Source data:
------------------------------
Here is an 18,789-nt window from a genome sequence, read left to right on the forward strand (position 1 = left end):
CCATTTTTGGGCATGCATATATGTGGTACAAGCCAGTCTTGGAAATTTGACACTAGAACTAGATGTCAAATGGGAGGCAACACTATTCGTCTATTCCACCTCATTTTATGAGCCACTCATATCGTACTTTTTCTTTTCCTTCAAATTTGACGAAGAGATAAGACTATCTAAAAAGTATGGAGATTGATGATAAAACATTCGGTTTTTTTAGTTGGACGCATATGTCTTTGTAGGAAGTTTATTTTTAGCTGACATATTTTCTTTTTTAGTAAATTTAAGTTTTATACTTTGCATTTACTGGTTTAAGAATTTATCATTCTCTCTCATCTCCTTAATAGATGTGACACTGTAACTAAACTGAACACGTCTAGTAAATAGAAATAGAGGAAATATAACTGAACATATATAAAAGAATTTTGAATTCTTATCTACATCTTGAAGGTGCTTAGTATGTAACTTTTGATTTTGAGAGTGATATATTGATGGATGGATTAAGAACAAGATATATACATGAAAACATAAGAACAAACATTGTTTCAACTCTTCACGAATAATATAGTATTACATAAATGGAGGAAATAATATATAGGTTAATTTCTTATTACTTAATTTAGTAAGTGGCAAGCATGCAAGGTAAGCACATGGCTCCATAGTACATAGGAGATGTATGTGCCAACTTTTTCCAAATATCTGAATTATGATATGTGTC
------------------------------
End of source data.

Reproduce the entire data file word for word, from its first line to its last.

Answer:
Here is an 18,789-nt window from a genome sequence, read left to right on the forward strand (position 1 = left end):
CCATTTTTGGGCATGCATATATGTGGTACAAGCCAGTCTTGGAAATTTGACACTAGAACTAGATGTCAAATGGGAGGCAACACTATTCGTCTATTCCACCTCATTTTATGAGCCACTCATATCGTACTTTTTCTTTTCCTTCAAATTTGACGAAGAGATAAGACTATCTAAAAAGTATGGAGATTGATGATAAAACATTCGGTTTTTTTAGTTGGACGCATATGTCTTTGTAGGAAGTTTATTTTTAGCTGACATATTTTCTTTTTTAGTAAATTTAAGTTTTATACTTTGCATTTACTGGTTTAAGAATTTATCATTCTCTCTCATCTCCTTAATAGATGTGACACTGTAACTAAACTGAACACGTCTAGTAAATAGAAATAGAGGAAATATAACTGAACATATATAAAAGAATTTTGAATTCTTATCTACATCTTGAAGGTGCTTAGTATGTAACTTTTGATTTTGAGAGTGATATATTGATGGATGGATTAAGAACAAGATATATACATGAAAACATAAGAACAAACATTGTTTCAACTCTTCACGAATAATATAGTATTACATAAATGGAGGAAATAATATATAGGTTAATTTCTTATTACTTAATTTAGTAAGTGGCAAGCATGCAAGGTAAGCACATGGCTCCATAGTACATAGGAGATGTATGTGCCAACTTTTTCCAAATATCTGAATTATGATATGTGTC